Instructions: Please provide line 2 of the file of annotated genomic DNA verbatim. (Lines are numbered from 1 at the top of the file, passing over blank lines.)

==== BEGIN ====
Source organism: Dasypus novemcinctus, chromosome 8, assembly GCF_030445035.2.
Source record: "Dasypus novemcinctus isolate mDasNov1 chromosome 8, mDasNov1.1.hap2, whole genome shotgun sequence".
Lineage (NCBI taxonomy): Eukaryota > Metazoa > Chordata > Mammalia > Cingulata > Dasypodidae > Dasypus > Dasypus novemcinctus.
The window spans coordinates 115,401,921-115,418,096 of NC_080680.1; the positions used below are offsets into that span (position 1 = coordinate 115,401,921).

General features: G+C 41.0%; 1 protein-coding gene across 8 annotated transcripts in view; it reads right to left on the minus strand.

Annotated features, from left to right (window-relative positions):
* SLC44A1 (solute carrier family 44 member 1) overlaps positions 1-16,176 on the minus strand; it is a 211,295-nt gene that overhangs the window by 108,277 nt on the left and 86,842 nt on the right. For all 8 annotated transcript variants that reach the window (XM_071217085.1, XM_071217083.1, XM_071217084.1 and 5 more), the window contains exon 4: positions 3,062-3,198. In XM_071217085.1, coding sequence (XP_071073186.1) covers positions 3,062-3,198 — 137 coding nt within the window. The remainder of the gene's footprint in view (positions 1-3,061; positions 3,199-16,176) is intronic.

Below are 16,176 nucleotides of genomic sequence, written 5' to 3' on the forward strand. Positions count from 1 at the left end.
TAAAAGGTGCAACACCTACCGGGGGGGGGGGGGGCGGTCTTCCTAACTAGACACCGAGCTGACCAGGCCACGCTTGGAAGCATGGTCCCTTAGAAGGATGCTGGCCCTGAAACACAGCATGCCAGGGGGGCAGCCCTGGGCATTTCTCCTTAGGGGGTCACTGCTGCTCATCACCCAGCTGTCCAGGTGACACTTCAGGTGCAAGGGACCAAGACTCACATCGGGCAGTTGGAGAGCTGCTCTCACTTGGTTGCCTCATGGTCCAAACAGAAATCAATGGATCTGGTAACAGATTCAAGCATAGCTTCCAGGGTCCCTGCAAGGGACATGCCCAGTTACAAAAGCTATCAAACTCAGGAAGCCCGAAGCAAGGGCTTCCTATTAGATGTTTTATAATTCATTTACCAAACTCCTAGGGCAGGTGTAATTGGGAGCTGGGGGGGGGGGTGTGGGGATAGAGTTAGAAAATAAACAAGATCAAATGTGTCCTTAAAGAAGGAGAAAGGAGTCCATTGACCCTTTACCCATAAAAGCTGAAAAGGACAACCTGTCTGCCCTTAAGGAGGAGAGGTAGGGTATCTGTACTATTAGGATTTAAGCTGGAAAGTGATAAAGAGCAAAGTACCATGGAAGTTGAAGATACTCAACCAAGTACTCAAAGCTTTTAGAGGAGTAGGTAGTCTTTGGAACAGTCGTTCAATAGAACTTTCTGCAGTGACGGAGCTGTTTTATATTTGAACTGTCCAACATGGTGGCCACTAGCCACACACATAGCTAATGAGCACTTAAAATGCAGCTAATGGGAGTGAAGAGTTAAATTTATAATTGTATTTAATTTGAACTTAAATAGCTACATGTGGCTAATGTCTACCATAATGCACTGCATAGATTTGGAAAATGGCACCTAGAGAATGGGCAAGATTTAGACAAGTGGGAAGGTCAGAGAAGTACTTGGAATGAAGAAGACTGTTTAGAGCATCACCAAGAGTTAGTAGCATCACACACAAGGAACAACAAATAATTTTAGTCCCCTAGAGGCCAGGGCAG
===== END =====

Source record: "Dasypus novemcinctus isolate mDasNov1 chromosome 8, mDasNov1.1.hap2, whole genome shotgun sequence".